Baby boomers & health technology adoption.

Medication management and reminder tools for boomers

By 2012, boomers had revealed plenty of chronic disease. According to the CDC, “19 percent of adults, ages 55 to 64 had diabetes, 40 percent were obese and 51 percent had high blood pressure Due in large part to the prevalence of these chronic conditions, use of prescription drugs is high. In 2009-12, approximately 45 percent of adults in this age group took a prescription heart drug, about 32 percent took a cholesterol-lowering drug, 16 percent used prescription drugs for chronic heartburn, 15 percent used prescription painkillers, nearly 13 percent used some type of diabetes drug, and more than 14 percent took an antidepressant.” What tools can help them remember to take/dispense the dose? Here are five examples, descriptions from websites/reviews:

category tags: 

Six digital health tools to help prevent or manage diabetes

Digital tools for diabetes prevention and management.  Population health statistics about diabetes are alarming health professionals, particularly concerning today with 26% of older adults having diagnosed and even undiagnosed diabetes. So there's no surprise – innovation is wanted and much needed. New technology startups are popping up all around to help prospective patients prevent the onset of diabetes – and/or manage it more effectively. While some research casts doubt on the sustainability of these tech interventions, that doesn’t stop new entrants from jumping into the fray. Here are six of the tools available – with descriptions from news articles, smartphone-ish vendor sites or far more informative press reports:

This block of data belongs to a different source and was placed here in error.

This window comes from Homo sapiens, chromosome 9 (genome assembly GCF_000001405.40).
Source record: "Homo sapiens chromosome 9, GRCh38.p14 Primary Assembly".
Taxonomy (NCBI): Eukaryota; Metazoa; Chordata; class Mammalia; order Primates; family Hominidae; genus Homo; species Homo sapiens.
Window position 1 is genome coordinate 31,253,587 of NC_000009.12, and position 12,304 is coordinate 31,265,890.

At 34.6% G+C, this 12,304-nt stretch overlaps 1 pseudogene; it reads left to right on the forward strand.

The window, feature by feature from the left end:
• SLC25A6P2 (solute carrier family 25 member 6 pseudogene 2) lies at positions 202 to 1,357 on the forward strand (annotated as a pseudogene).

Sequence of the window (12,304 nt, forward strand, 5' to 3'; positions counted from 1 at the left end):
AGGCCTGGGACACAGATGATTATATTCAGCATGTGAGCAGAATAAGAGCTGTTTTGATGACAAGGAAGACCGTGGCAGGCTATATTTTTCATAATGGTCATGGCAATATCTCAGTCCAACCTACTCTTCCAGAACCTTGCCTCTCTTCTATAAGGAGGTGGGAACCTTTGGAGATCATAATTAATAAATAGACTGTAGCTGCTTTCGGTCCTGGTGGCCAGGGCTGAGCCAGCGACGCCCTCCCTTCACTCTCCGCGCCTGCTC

category tags: 

Baby boomers and new health technologies -- what strategy matters?

What needs to change to help baby boomers benefit from new health technologies? Baby boomers (b. 1946-1964) are not benefiting from the wearable and mobile health (abbreviated here as "xHealth") technologies.  Technology innovation in health-related technologies may not be reaching the largest population segment that most needs them. Consider the health status of boomers today – and note their current non-adoption of wearables.  Note that only one-third of baby boomers download smartphone apps – and that the top ones are not related to their health. Note the privacy issues with inadvertent sharing of health status from smartphone apps and social networking sites – and the growing issue of medical identity theft.  If we are to obtain the full benefits of health-related consumer-facing technologies, many of the issues and resulting solutions adopted in other industries will need to be considered in the xHealth technology industry.  

category tags: 

Boomers will seek health care services from home